8 leaves iceberg lettuce
¼ cup hoisin sauce
1 tbsp soy sauce
2 tsp fish sauce
1 tbsp oyster sauce
1. Heat up a wok or large frying pan and add 2 tsp oil, half the scallions, and the garlic. Let the flavors infuse for one minute and then add the chicken.
2. Stir-fry the chicken until cooked through. Drain, and set aside.
3. Heat up the frying pan again, and add 2 tsp oil, and then the carrots and mushrooms. Stir-fry for 3 minutes or until the carrots are cooked. Add in the reserved cooked chicken, all the sauces, and salt to taste.
4. Stir-fry for another few minutes so that everything combines nicely. Add the remainder of the scallions. Take the pan off the heat.
5. Spoon the mixture into lettuce leaves and serve.
Wednesday, February 2, 2011
Happy Chinese New Year!!!! 2011, the year of the rabbit, is a year to celebrate our lil cute bouncy fluff ball friends. People born this year, 12, 24, 36... years ago are fortunate enough to have the bunny as their idol. How lucky these people are to have a zodiac that can symbolize their inner cuddly selves. As a monkey, I just can’t wait to swing around (do ya like that one?) and take in all the New Year celebrations.
Chinese holidays are always so festive, so vibrant, and very over the top. In china, red, bomb-like fireworks are set off, everyone has a two-week break, and families gather together to watch the big New Year show held in Beijing. The festivities here in America are not quite as, well, festive, but nevertheless, I always made it a big deal. After all, it’s only one day in twelve years!
Just like with all holidays, food plays a big role in Chinese New Year. The special thing about Chinese New Year food though, is that they all have a story behind them. For example, on the part of China where I come from, we eat dumplings for breakfast on Chinese New Year. They are made the night before and ready for boiling the next morning. Eating dumplings symbolizes wealth because the dumpling is shaped like an ancient gold coin. There is a tradition to enclose a coin in one of the dumplings, and the person who gets that dumpling has good luck for the year. I haven gotten it a few times, and I have to say, the luck really helps me get through the year.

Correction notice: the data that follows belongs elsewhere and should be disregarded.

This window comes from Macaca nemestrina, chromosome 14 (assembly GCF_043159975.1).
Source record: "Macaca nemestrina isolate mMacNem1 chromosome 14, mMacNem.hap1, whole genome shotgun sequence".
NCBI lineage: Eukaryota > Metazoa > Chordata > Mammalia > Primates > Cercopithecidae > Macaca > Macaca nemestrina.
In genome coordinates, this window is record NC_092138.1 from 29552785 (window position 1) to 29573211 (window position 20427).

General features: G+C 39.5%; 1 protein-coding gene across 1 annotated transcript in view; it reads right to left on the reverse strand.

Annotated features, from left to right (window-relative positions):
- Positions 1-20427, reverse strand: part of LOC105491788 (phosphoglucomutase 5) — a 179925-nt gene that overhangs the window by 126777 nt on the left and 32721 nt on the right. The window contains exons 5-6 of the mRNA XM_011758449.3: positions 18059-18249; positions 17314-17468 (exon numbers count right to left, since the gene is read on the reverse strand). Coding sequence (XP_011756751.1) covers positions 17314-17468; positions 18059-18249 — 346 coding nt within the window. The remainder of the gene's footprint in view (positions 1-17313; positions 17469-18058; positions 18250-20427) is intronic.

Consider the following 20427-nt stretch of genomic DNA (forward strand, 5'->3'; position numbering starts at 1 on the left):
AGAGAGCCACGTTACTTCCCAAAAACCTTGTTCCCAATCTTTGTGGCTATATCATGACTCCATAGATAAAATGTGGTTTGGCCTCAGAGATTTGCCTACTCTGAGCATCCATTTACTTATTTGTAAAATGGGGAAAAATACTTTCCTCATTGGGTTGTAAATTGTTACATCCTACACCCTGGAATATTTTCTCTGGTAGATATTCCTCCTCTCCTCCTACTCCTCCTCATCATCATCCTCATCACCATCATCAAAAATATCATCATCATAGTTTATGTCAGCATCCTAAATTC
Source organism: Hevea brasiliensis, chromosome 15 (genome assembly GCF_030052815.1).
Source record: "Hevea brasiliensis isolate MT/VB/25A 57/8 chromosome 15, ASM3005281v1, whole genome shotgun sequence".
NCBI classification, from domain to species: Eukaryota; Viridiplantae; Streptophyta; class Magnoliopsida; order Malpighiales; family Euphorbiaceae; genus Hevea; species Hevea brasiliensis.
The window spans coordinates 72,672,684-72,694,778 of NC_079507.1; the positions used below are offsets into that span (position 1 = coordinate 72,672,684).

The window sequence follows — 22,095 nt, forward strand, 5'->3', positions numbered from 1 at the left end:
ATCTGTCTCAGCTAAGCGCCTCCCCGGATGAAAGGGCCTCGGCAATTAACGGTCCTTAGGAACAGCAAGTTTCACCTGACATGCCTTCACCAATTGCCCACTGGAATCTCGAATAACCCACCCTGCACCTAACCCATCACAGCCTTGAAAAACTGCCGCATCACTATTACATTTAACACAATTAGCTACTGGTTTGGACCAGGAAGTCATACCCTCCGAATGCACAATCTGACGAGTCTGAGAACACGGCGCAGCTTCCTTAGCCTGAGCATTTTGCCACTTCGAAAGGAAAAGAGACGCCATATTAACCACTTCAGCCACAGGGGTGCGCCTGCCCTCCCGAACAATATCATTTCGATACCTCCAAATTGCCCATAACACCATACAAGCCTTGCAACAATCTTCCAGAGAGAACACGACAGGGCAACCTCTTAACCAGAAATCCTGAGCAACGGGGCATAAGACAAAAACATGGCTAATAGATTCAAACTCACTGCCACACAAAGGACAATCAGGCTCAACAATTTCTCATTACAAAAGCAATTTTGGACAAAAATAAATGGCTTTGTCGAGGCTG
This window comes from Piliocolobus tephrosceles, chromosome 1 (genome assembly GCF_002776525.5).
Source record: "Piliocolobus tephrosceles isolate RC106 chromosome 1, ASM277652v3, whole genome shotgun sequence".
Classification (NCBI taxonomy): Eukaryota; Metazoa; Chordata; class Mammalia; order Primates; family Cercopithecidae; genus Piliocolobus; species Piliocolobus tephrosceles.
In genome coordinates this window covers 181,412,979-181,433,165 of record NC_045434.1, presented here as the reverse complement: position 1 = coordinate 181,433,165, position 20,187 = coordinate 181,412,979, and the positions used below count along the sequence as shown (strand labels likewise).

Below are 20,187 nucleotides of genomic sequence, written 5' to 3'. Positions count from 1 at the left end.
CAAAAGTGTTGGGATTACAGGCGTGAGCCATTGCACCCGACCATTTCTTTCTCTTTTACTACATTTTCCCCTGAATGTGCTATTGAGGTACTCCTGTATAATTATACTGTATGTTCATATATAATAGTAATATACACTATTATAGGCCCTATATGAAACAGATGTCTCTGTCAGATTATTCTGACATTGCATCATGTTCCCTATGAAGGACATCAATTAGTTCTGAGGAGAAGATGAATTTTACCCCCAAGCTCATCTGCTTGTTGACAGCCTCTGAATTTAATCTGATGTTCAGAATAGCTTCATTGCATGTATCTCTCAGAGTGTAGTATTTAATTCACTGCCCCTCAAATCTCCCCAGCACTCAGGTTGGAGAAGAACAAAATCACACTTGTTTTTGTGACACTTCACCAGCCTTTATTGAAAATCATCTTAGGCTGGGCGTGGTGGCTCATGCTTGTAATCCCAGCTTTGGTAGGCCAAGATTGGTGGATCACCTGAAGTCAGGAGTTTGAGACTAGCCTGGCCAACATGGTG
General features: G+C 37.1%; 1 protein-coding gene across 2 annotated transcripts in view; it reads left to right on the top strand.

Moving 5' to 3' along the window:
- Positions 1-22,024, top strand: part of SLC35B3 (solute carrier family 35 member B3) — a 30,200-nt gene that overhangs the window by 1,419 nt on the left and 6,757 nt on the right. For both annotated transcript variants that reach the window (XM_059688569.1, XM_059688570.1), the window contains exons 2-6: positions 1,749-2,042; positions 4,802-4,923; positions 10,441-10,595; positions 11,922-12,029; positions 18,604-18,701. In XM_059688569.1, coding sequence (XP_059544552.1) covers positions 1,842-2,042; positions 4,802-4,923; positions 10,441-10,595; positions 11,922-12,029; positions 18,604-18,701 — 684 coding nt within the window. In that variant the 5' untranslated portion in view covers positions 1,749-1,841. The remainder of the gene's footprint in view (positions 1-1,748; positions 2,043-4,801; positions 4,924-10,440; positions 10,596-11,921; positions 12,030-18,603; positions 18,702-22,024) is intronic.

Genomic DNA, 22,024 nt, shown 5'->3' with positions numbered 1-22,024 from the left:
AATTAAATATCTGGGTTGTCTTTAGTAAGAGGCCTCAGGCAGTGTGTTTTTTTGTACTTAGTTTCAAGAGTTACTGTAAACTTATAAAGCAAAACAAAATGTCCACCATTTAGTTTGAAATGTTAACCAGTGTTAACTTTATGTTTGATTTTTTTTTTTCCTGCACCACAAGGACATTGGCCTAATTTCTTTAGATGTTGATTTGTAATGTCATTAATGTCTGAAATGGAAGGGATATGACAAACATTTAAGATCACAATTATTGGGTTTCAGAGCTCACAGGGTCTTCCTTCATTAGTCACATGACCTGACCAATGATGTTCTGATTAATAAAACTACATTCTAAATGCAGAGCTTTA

Fish is also eaten on Chinese New Year to symbolize profit (essentially meaning money). This is because the Chinese word for fish (yu) is homonymous with the word for wish or abundance. In other parts of China, people eat a sweet sticky cake known as nian gao. This cake is meant to symbolize a family “sticking” together. Nian gao is nothing like your usual soft and spongy cake. It’s actually rather dense and chewy. Traditionally, nian gao is steamed, but I think that baking serves as a great alternative. You get the crisp golden edges that don’t come with steaming.
What a day this has been: Chinese New Year, Hump Day, Stuffed Animal Wednesday, no school due to the ice storm, and my two year anniversary with America! I think that this is a great beginning to a brand new year.
1/3 cup oil
1 cup white sugar
1 teaspoon vanilla extract
2 1/2 cups milk, warmed to a little hotter than a fever
1 pound (16 ounces) glutinous rice flour (the green bag with the 3 elephants on it)
1 tsp baking powder
1/2-1 cup red bean paste
1. Preheat oven to 350 °F. Grease a 9x13 inch baking pan.
2. In a large bowl, mix together the oil, sugar, eggs, vanilla and milk. Stir in the rice flour and baking powder. The mixture may be lumpy so try and break up the lumps.
3. Pour the batter into the prepared pan. Drop red bean paste by scant teaspoonfuls onto the top of the cake so that they will float.
4. Bake for 1 hour and 10 minutes in the preheated oven, or until cake springs back when lightly touched. It should be golden.